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Apollo Hardware Spotted!

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posted on Apr, 26 2013 @ 01:23 PM
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Originally posted by BriGuyTM90
The thing that always puzzled me about the moon landings is that these men were getting massive doeses of radiation wether it be from the Van Allen belt, solar flares, moon shine(the surface of the moon has higher radiation levels than open space due to high energy protons from the sun colliding with atoms on the surface creating xrays and gamma rays) or just traveling through open space.

(emphasis added)

Well, THERE'S your problem!
Although there were - as you cite - many sources of radiation, the cumulative dosage during the Apollo missions could in no way be classified as "massive".

We could, if we wanted to, play the same game here on Earth: In your home, you are exposed to radioactive radon gas coming up through your basement or foundation, the isotope in your smoke alarm, carbon-14 from your plants & pets, Fukushima fallout and cosmic rays. If I hold out my hand (or even if I don't), it gets hit by at least one such particle every second. Here is a neat illustration of the radiation that surrounds us.

As for the specific radiation sources you cited:

Van Allen Belts Even if the astronauts orbited continuously within the Van Allen Belts, it would have taken days to build-up a truly unhealthy dose. However, they did not orbit within the belts, nor did they even traverse the densest part of any of them. They went around them, as shown in these plots:




Solar flares Basically, the moon-missions avoided solar flares the same way that I avoid having my camping trip rained-on*. I watch the weather, plan on not going if the conditions aren't right, and keeping the trip short (within the predicted good weather window). Unexpected events can occur, but the odds are - by definition - against it (and the astronauts were aware of the risk).

"Moon shine" This is a phenomenon that (like the recently-discovered 3rd Van Allen Belt) is so weak it wasn't discovered until fairly recently. How weak? Well, remember that the Law of Conservation of Energy still applies. The radiation generated by these particle collisions cannot be greater than energy of the particles themselves. In other words, if the solar radiation isn't enough to cause damage, the secondary radiation probably won't either. Which brings us to...

Just traveling through open space The Soviet Union had planned to send cosmonauts around the Moon in their Zond spacecraft. Prior to doing this, they sent several unmanned Zonds on circumlunar trajectories to verify that it was safe from an environmental and equipment point of view. Here is their report on the cosmic ray measurements.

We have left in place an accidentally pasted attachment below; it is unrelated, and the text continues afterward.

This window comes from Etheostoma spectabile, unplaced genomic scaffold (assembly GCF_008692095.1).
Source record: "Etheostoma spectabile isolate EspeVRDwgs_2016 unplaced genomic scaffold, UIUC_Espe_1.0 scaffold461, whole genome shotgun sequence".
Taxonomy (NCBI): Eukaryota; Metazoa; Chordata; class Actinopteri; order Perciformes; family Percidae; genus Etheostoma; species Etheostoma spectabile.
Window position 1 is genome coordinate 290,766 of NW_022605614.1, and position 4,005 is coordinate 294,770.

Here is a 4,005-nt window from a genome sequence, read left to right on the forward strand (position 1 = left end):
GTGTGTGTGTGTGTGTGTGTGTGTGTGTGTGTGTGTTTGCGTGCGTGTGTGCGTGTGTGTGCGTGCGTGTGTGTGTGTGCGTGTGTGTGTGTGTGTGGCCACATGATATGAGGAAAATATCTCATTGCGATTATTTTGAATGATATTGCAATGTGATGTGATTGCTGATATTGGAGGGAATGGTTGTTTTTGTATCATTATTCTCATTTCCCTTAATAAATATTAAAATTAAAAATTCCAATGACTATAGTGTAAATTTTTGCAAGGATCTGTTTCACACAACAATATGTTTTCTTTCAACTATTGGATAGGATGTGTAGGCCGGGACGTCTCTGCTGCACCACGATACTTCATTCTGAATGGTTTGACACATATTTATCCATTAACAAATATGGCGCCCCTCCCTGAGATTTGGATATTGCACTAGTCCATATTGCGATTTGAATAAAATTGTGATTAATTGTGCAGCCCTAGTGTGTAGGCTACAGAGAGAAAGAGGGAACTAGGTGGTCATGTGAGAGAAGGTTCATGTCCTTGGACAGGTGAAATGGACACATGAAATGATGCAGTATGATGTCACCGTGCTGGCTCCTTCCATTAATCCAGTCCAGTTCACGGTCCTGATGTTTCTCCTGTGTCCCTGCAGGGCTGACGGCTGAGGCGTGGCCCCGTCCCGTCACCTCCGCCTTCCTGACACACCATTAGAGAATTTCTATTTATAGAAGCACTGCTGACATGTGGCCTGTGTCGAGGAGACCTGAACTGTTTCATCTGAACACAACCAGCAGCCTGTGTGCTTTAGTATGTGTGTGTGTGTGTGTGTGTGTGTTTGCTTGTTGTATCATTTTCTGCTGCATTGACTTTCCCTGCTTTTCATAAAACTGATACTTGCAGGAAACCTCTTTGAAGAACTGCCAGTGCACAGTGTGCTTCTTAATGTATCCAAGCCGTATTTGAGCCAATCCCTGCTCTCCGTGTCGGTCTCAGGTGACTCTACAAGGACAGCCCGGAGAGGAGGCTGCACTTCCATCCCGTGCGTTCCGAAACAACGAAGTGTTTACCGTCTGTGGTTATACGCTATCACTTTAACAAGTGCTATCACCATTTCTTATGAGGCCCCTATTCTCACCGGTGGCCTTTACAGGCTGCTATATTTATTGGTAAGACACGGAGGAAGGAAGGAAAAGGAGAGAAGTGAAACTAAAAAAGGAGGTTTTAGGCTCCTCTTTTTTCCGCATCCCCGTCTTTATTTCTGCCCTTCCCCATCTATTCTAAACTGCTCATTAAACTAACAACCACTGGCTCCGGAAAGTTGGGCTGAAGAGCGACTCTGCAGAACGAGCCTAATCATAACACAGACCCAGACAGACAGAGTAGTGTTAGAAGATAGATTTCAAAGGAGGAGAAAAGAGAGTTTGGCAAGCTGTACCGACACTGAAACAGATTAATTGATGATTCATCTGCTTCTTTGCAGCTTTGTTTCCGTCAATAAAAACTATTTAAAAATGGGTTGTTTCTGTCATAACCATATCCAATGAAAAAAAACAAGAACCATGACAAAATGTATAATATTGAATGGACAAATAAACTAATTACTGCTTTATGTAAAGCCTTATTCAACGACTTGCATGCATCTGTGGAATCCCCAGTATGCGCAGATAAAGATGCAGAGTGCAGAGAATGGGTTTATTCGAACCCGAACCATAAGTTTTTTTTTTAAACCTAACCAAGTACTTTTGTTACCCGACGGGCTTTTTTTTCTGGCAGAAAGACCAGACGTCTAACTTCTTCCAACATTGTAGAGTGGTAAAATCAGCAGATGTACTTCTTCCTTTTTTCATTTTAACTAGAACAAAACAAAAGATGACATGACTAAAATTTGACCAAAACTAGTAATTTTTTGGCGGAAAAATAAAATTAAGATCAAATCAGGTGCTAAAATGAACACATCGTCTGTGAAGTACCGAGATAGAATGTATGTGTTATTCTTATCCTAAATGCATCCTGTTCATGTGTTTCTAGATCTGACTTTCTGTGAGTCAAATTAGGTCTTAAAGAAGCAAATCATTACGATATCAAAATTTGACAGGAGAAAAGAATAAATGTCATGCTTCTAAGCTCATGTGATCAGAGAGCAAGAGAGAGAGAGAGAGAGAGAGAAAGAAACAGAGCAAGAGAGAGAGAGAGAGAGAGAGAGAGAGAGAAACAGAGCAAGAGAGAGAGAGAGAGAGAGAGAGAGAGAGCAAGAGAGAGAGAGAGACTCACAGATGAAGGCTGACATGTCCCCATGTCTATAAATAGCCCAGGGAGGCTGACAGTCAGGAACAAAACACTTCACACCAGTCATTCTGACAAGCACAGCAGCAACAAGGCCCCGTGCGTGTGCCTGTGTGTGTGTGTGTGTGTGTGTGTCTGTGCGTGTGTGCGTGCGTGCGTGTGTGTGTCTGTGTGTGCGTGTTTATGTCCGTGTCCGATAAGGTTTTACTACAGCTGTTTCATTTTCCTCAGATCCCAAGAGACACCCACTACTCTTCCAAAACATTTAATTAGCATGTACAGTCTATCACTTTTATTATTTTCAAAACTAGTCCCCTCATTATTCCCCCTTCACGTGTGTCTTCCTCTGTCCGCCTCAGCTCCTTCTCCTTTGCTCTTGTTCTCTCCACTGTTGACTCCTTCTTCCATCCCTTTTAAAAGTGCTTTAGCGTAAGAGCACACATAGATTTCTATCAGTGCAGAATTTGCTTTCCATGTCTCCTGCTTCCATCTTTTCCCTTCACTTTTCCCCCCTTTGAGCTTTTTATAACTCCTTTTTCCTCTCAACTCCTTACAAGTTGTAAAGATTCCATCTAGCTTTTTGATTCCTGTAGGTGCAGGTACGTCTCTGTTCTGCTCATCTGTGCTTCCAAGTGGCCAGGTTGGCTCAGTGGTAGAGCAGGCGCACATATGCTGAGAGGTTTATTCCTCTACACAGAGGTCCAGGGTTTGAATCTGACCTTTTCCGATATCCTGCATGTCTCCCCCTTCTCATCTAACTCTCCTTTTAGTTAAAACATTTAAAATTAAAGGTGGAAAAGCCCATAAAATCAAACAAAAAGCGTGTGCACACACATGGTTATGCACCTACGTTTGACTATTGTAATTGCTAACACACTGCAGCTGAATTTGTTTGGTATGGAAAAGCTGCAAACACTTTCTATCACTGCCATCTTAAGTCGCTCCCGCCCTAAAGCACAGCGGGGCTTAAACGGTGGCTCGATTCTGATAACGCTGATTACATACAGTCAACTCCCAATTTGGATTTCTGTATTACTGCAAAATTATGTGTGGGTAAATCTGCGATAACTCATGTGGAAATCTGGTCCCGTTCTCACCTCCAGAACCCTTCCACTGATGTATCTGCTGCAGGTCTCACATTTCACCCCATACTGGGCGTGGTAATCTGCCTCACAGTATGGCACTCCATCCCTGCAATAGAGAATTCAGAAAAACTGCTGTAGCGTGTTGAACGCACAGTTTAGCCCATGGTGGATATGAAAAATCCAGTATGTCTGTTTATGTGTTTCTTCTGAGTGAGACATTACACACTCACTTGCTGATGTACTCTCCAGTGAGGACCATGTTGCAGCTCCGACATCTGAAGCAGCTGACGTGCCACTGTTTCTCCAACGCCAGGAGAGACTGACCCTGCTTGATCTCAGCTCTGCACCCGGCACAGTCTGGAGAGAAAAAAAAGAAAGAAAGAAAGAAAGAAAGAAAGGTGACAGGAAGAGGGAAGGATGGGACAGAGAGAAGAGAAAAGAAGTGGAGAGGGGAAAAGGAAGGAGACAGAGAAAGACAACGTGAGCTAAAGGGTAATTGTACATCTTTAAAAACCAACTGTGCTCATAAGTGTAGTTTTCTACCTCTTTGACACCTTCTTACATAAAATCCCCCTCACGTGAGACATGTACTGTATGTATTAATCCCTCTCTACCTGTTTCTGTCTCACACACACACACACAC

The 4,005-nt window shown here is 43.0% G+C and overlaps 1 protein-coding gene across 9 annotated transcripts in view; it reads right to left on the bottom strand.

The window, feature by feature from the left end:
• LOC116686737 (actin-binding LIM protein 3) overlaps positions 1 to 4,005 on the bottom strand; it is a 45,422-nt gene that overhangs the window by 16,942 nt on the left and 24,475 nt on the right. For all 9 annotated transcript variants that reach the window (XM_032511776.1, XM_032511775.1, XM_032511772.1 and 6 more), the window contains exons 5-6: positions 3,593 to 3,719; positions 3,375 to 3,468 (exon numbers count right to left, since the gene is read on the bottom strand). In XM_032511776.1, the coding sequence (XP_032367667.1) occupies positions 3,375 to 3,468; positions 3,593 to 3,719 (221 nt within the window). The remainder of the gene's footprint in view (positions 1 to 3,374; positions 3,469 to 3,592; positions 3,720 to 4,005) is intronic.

The comparison of the dosage evaluations with the permissible values allows the conclusion that, should no solar flare occurs (sic), seven-day flights along the trajectories of Zond-5 and 7 probes are safe from the radiation point of view.

(The Soviet manned Zond flights were cancelled for political reasons)

All of this said, whenever one talks about the long-term effects of radiation exposure, you have to deal with probabilities and the stick problem of establishing a causal link. For example, if you have a 1-in-100 chance of getting leukemia, and radiation exposure triples that chance, you still only have a 3-in-100 chance of contracting the disease. Also, if you do contract leukemia, how do you establish that it was due to the radiation exposure and not from your baseline odds?


Originally posted by BriGuyTM90
Yet not one of them had any negative heath effect associated with radiation exposure.

Factually incorrect. Alan Shepard died of leukemia and Jack Swigert died of bone cancer. Draw your own conclusions.



*For the record, the only time I have ever been rained-on while camping was the 1976 Sierra Conference on Astrophysics in Tuolumne Meadows. The date was set, so we toughed it out.




posted on Apr, 26 2013 @ 02:09 PM
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Originally posted by Saint Exupery

Originally posted by BriGuyTM90
The thing that always puzzled me about the moon landings is that these men were getting massive doeses of radiation wether it be from the Van Allen belt, solar flares, moon shine(the surface of the moon has higher radiation levels than open space due to high energy protons from the sun colliding with atoms on the surface creating xrays and gamma rays) or just traveling through open space.

(emphasis added)

Well, THERE'S your problem!
Although there were - as you cite - many sources of radiation, the cumulative dosage during the Apollo missions could in no way be classified as "massive".

We could, if we wanted to, play the same game here on Earth: In your home, you are exposed to radioactive radon gas coming up through your basement or foundation, the isotope in your smoke alarm, carbon-14 from your plants & pets, Fukushima fallout and cosmic rays. If I hold out my hand (or even if I don't), it gets hit by at least one such particle every second. Here is a neat illustration of the radiation that surrounds us.

As for the specific radiation sources you cited:

Van Allen Belts Even if the astronauts orbited continuously within the Van Allen Belts, it would have taken days to build-up a truly unhealthy dose. However, they did not orbit within the belts, nor did they even traverse the densest part of any of them. They went around them, as shown in these plots:




Solar flares Basically, the moon-missions avoided solar flares the same way that I avoid having my camping trip rained-on*. I watch the weather, plan on not going if the conditions aren't right, and keeping the trip short (within the predicted good weather window). Unexpected events can occur, but the odds are - by definition - against it (and the astronauts were aware of the risk).